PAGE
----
Everything you need to know to get you started on the zero waste lifestyle.

Written for West Coast Refill by Heike Reher.

 

Nobody is perfect – which is the main point to keep in mind when somebody tells you they are living a “zero waste lifestyle”. It’s impossible, to not create any waste while being a human being in the 21st century. And that’s okay. In the words of Anne Marie Bonneau (who writes a blog called “Zero Waste Chef”): “We don’t need a handful of people doing zero waste perfectly. We need millions of people doing it imperfectly.” So let’s all be imperfect at this together! But how?

Bea Johnson, another zero waste blogger (who made her blog “zero waste home” into a book by the same title) came up with 5 R’s as guiding principles. Here is what they are, and some notes on how I apply these in my every day life:

  • Refuse what you don’t need. For me this means I don’t (online) shop just because I am bored. I don’t subscribe to newsletters from companies that only want to sell me stuff. I make a list when I go grocery shopping, so that I don’t end up buying more than I need. Once a year I count how many clothes are in my wardrobe, so that I can remind myself for the rest of the year, that I do in fact not need another sweater. (What can I say – I like numbers. And I already own 16 sweaters.)
  • Reduce your belongings to the essentials. When something breaks or wears out, I have now trained myself into seeing that as an opportunity. Do I really need to own that thing? When my printer broke a few years ago, I didn’t replace it for a while, and it turned out, I can live without my own printer. Most of my documents are now digital. If I definitely need something on paper, I get it from a printing shop or ask a friend. For several years I didn’t own a car but used car sharing instead. And I am pretty sure I’ll be able to live with only 15 sweaters, once that grey wool hand-me-down finally falls apart.
  • Reuse where you can. This can be as easy as bringing your own bag, when you go grocery shopping. When you run out of paper tissues, try a cloth handkerchief. If you’re really into coffee-on-the-go, bring your own mug. If you like to hydrate while you’re out and about, carry a water bottle (you can even reuse a sturdy plastic bottle or a mason jar you already have). I like buying milk in glass bottles and beer in growlers.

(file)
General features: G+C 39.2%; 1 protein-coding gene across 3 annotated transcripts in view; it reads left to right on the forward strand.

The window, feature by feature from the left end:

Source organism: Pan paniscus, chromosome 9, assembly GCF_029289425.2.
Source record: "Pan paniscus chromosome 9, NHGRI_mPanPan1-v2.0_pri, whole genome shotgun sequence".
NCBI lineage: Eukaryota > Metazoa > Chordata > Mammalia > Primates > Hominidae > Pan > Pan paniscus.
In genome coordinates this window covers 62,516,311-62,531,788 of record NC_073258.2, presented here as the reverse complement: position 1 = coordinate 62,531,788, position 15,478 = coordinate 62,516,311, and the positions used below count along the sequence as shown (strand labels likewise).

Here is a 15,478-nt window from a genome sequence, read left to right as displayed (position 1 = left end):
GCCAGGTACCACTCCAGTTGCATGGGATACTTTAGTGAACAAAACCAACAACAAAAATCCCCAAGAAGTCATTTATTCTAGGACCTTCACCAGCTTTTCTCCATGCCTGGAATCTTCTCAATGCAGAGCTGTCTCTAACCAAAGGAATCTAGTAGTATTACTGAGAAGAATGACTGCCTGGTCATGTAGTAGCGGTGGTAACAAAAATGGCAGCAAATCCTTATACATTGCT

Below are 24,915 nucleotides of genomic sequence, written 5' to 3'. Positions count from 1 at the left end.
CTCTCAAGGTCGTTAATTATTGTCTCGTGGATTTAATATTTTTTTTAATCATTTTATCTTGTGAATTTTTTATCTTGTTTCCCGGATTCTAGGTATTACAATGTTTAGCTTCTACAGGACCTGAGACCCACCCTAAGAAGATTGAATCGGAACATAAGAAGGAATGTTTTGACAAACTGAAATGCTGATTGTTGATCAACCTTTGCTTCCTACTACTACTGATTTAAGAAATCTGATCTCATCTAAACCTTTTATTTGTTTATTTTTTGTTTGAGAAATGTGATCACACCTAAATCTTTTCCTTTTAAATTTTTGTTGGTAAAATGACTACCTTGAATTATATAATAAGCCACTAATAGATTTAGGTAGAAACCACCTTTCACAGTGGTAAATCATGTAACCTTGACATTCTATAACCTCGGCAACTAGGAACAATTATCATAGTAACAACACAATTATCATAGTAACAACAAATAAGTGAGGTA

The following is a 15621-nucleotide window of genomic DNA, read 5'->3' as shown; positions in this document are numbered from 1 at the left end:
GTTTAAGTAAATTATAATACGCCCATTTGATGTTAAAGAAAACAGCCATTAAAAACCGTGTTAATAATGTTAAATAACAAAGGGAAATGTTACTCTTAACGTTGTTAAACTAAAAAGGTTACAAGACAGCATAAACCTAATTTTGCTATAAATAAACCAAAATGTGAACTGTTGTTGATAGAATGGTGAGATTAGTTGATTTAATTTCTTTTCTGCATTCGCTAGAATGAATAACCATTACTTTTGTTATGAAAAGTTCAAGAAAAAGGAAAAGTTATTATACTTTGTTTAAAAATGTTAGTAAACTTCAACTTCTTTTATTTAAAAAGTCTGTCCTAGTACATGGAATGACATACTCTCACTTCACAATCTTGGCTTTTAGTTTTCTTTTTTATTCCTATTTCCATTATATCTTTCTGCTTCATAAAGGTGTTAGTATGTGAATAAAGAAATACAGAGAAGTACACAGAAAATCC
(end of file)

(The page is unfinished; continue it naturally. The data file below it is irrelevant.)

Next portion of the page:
• Recycle, if you really have to get rid of something. If you live in the CRD, this website (link: https://www.crd.bc.ca/service/waste-recycling/recycle/blue-box-program ) has all the information about the blue box program. On https://recyclebc.ca/ and https://www.bcrecycles.ca/ you can search by location or material. In the apartment building where I live, we don’t have bins for glass jars and plastic foil, so I clean those, collect them in my basement locker, and take them to a recycling location twice a year.
  • Rot organic waste. If you have your own backyard, you can do your own composting. If you live in a multi-unit building, talk to your building manager. There are multiple private sector options to get your kitchen scraps recycled. At an office in downtown Victoria where I worked, we used Pedal to Petal (https://pedaltopetal.com/ ) 

It’s fun to come up with your own “R’s” to add to the five principles below. Here are some of mine:

  • Repair stuff that breaks. This doesn’t necessarily mean you have to do it yourself. I am happy to mend my clothes and haven even tried to kintsugi some broken dishes, but I’ll leave it to the expert to resole my shoes.
  • Repurpose: I cut up worn-out t-shirts into cleaning rags. My pantry and freezer are full of repurposed peanut butter jars, for storing dry goods and portion sized frozen soups.
  • Rethink your next purchase. No more sweaters for me.
  • Refill: next time you run out of dish soap, laundry liquid or shampoo, clean that empty bottle and take it to the refill store.

 

 

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